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Cancún, Mexico - 2003
logo for the 5th Ministerial Conference in Cancun, Mexico - 2003
Summary of 13 September 2003
Day 4: as ministers comment on new draft, Chairperson warns of dangers of failure

Following the new draft declaration’s circulation and a long meeting in which ministers criticized the points they disliked, Chairperson Derbez expressed concern, in the early hours of 14 September, that failure would damage the world economy and the trading system.

> Details of facilitators’ meetings in yesterday’s report
> For explanations of the following issues see the briefing notes

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 NOTE:
THIS BRIEFING NOTE IS DESIGNED TO HELP JOURNALISTS AND THE PUBLIC UNDERSTAND DEVELOPMENTS IN THE CANCÚN MINISTERIAL CONFERENCE. WHILE EVERY EFFORT HAS BEEN MADE TO ENSURE THE CONTENTS ARE ACCURATE, IT DOES NOT PREJUDICE MEMBER GOVERNMENTS'  POSITIONS.
  

Cancún briefing notes
  

Meeting summaries:
10 September
11 September
12 September
14 September
  

Draft declaration:
Draft Cancún Declaration, as forwarded by Pérez del Castillo and Supachai to ministers: text and covering letter.
Revised draft Ministerial declaration as presented by Chairperson Luis Ernesto Derbez on the fourth day of the Cancún Ministerial Conference.

  

Other WTO Ministerials:
> Doha 9–14 Nov. 2001
> Seattle 30 Nov–3 Dec 1999
> Geneva 18 & 20 May 1998
> Singapore 9–13 Dec. 1996


Chairperson and Mexican Foreign Minister Luis Ernesto Derbez distributed a new draft ministerial declaration, compiled from texts supplied by the various “facilitators” at a brief meeting of heads of delegations just after midday. He suspended the meeting to give delegations time to study it, and reconvened the meeting at 7:00 pm.

Mr Derbez said that the text is still a draft and its aim is to help put together all the insights gained through various modes of consultation with a view to putting together an overall package that would win broad acceptance. He said it contains all of the elements necessary to enable members to strike a deal and address the key needs and concerns of all, in a satisfactory manner.

Following the meeting he and Director-General Supachai Panitchpakdi would continue consulting with members in a variety of formats, assisted by the facilitators. The focus will be on those areas where serious differences remain, Mr Derbez said.

By the meeting’s close after 1:00 am, a large number of ministers had spoken. Although most recognized the effort that had been put into bridging some of the gaps, most ministers criticized the points they disliked. They largely repeated well established positions arguing that their particular concerns had not been included in the text.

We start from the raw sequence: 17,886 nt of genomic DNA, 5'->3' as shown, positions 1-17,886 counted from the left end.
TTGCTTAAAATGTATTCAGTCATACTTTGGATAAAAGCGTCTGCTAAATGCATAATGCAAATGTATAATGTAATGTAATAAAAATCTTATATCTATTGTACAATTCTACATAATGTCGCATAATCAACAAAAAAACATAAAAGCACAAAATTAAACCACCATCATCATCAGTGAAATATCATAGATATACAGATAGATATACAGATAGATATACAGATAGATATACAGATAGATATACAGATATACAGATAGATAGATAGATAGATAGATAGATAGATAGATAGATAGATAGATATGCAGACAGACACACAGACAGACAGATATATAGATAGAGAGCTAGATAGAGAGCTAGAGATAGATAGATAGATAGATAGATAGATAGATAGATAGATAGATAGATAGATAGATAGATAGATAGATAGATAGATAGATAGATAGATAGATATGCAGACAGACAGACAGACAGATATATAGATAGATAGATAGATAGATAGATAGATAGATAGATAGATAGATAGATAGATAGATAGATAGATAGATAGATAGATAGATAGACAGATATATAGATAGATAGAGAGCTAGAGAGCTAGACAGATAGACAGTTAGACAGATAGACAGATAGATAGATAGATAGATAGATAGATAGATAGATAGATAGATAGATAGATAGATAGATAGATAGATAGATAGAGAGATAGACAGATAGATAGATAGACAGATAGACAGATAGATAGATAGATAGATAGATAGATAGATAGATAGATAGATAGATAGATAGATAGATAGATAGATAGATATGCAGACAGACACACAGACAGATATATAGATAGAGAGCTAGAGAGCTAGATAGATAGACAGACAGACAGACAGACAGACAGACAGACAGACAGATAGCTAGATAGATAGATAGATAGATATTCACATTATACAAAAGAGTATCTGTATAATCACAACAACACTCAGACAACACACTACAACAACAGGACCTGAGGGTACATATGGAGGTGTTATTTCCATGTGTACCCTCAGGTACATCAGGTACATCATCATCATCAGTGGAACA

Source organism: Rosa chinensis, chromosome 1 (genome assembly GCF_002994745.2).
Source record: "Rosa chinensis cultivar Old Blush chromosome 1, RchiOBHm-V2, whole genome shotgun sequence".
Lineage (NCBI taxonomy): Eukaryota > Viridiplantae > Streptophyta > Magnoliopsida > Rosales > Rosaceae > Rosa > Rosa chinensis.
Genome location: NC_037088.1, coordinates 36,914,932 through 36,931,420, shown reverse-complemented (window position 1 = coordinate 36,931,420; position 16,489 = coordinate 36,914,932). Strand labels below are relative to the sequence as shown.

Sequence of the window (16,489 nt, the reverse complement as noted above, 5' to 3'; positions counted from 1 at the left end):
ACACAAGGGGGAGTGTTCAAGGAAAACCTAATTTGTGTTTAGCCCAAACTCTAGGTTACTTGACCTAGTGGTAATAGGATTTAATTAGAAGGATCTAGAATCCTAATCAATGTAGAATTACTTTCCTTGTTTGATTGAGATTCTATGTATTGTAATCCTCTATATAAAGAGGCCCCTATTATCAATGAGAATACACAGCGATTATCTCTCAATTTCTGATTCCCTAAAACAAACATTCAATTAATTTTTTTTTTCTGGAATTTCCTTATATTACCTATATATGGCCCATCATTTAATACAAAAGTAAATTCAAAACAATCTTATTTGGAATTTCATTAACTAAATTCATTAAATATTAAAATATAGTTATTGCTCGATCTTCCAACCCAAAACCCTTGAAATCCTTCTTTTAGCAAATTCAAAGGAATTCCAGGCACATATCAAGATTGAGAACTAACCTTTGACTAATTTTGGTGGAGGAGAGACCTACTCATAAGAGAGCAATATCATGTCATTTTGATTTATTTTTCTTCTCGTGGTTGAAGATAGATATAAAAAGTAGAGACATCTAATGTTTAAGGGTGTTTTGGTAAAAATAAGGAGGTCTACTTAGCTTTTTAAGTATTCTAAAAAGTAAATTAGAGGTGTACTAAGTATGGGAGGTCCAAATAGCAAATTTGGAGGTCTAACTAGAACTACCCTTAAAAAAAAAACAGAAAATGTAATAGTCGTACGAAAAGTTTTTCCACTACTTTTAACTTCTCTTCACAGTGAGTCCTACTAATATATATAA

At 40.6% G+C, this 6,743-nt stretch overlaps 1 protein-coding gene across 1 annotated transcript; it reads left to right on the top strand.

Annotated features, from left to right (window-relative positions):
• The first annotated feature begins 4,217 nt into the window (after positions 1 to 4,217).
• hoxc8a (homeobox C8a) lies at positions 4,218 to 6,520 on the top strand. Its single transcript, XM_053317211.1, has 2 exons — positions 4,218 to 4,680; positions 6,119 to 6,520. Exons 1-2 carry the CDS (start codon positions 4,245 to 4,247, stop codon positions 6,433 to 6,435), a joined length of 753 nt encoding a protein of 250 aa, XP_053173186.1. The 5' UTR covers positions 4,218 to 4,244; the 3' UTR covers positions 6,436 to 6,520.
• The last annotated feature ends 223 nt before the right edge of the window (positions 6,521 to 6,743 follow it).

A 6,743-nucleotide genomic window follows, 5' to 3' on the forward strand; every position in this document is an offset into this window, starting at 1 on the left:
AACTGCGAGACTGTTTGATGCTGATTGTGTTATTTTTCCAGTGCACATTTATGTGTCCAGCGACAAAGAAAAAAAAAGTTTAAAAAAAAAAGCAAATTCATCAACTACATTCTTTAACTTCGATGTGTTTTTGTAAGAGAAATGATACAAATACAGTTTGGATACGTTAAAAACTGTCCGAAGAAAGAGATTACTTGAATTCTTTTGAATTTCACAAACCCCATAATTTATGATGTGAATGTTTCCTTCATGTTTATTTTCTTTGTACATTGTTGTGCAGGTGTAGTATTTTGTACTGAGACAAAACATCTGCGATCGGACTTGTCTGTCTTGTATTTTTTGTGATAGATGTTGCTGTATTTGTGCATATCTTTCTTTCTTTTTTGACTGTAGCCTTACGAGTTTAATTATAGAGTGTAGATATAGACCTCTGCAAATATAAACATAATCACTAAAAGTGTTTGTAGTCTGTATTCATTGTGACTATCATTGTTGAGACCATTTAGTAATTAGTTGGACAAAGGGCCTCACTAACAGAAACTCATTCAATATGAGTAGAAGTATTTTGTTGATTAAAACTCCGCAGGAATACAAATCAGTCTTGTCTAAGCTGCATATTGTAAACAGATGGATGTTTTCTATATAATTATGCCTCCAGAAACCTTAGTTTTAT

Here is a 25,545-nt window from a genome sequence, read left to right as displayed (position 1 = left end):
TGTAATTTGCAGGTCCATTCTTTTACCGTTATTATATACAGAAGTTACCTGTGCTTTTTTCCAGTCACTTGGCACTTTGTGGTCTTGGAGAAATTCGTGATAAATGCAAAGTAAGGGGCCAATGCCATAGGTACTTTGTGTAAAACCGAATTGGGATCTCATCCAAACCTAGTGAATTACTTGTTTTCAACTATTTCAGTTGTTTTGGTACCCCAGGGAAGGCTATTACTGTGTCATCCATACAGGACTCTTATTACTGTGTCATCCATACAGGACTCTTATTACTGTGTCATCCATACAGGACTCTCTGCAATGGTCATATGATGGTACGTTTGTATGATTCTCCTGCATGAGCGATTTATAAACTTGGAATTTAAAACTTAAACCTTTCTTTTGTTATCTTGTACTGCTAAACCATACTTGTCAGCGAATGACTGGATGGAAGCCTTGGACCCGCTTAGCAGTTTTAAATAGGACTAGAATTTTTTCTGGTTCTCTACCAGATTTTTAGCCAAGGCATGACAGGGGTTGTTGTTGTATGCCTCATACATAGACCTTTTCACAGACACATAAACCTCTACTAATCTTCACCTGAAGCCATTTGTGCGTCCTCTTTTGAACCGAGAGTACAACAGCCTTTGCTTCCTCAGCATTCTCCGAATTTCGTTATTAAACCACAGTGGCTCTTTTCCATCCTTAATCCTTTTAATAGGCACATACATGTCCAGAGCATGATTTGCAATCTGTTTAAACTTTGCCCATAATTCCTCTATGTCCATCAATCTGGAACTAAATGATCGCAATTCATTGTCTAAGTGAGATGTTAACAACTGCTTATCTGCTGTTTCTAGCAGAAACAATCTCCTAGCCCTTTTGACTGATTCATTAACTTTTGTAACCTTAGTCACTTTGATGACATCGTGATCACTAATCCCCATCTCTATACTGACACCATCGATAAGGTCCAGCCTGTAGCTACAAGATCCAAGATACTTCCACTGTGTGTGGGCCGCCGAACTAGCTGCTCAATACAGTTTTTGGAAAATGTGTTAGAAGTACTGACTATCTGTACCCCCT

For example, they found the agriculture section either too ambitious or not ambitious enough. They differed over whether to launch negotiations on the Singapore issues or whether there is no consensus to do so. They had comments on the non-agricultural market access text, including the description of the tariff cutting formula and whether sectoral deals (zero tariffs for all products within specified sectors) should be compulsory for all members.

Several said the text on the cotton initiative did not reflect the proposal to phase out subsidies and for subsidizing countries to compensate the African producers in the interim. And a number of African and Caribbean countries in particular said the draft does too little on special and differential treatment for developing countries.

A few countries, both developed and developing, expressed concern that the negative sentiments would wipe out what they described as possible significant results in areas such as agriculture, which are particularly important for developing countries. Two large members warned that each delegation would be responsible for what happened that night.

  

Chairperson Derbez’s closing warning    back to top

At the close, chairperson Derbez said he would reflect on the ministers’ comments. He said he was very concerned as to whether members are willing to work together to reach a consensus, given the time left before the end of the meeting — less than 24 hours.

Mr Derbez said he understood that ministers wanted to put their positions on the record and this did not worry him. But he was concerned if the ministers were willing to let the process fail. Agreement is needed in order to give the world economy a boost, he said, and if the meeting fails the only winners will be the enemies of the trading system.

Describing this as a once-in-a-generation opportunity, he warned that if Cancún fails, the negotiations may take a long time to recover.

He and the director-general would start consultations with smaller groups of ministers, and if they make the right kind of progress, he would reconvene the heads of delegations meeting at around noon (Sunday 14 September).

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